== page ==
¶12 During another court recess that afternoon, the parties requested an impromptu meeting with the court, and the court met in-chambers with the same individuals. Foster stated the parties had reached a plea agreement, which stipulated that Terronez would plead guilty to felony sexual assault, and the parties would jointly recommend a sentence of 25 years in prison with a parole restriction for the first 13 years. Adams indicated she wanted to wrap up the agreement quickly because the next day was “18 hours from now” and that she wanted to schedule the change-of-plea hearing for later in the evening because “of the nature of how this case has gone” and because there were “high tensions on all sides.” Adams pointed to the benefit of a late-night change-of-plea hearing, indicating that Terronez would have some time to see his children after school was out and their family would be able to have dinner together, and it would give Adams and Meissner time to draft the plea agreement. The court agreed to the evening change-of-plea hearing, and the parties agreed that Terronez would go home then return to the courthouse at 7:15 p.m. to meet with Foster and review the acknowledgement of waiver of rights and plea agreement, with a change-of-plea hearing to follow at 8:00 p.m. The parties and law enforcement then discussed plans to secure the building that evening. The court re-convened the trial to dismiss the jury for the rest of the day, with the intention of bringing the jury back at nine o'clock the next morning to inform them an agreement had been reached.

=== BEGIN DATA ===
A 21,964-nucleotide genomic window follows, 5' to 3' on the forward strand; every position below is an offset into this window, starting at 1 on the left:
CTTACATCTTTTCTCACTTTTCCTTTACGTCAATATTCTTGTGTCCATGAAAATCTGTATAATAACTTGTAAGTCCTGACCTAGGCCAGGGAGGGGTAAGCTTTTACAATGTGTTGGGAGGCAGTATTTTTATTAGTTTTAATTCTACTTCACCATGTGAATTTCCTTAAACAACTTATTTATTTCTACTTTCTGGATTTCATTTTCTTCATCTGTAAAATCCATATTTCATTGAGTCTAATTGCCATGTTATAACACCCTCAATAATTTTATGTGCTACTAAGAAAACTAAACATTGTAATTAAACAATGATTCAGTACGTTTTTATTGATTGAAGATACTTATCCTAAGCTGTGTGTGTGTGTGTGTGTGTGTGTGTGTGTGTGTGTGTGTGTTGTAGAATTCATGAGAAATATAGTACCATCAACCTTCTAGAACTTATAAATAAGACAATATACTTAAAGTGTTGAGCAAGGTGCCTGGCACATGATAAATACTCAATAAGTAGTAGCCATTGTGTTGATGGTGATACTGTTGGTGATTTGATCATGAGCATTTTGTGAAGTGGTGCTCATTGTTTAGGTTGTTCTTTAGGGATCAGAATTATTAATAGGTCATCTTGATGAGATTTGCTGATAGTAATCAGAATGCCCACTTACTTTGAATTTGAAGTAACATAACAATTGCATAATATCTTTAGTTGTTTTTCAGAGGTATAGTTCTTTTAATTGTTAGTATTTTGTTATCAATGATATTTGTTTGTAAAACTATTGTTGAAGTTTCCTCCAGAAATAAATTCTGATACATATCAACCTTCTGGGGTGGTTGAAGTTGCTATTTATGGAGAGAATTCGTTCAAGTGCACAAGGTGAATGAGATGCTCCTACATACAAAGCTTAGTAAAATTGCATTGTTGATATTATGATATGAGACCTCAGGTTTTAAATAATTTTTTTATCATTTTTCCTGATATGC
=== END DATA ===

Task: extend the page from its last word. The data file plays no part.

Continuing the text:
¶13 Prior to the change of plea hearing, Deputies and Lewistown Police officers cleared the courthouse and were posted in plainclothes and in uniform throughout the building. During the hearing, the court informed Terronez of the rights he was giving up and Terronez confirmed verbally and in writing that he was giving a knowing, voluntary, and intelligent plea. Terronez apologized to L.W. in accordance with the plea agreement and the proceeding concluded. Foster drove back to the Yogo Hotel with a police escort. Tragically, in the early hours of the next morning, Foster committed suicide in his hotel room.
¶14 On October 16, Attorney Michael Sherwood filed a notice of appearance stating he was now representing Terronez. On February 10, 2016, Terronez, through Sherwood, moved to withdraw his guilty plea and rescind the plea agreement. The parties briefed the issue and attached witness affidavits. On May 20, Sherwood requested an evidentiary hearing be set “if the prosecution contests any facts set forth in the various affidavits submitted by Terronez [,]” but deferred to the court as to whether such a hearing was necessary.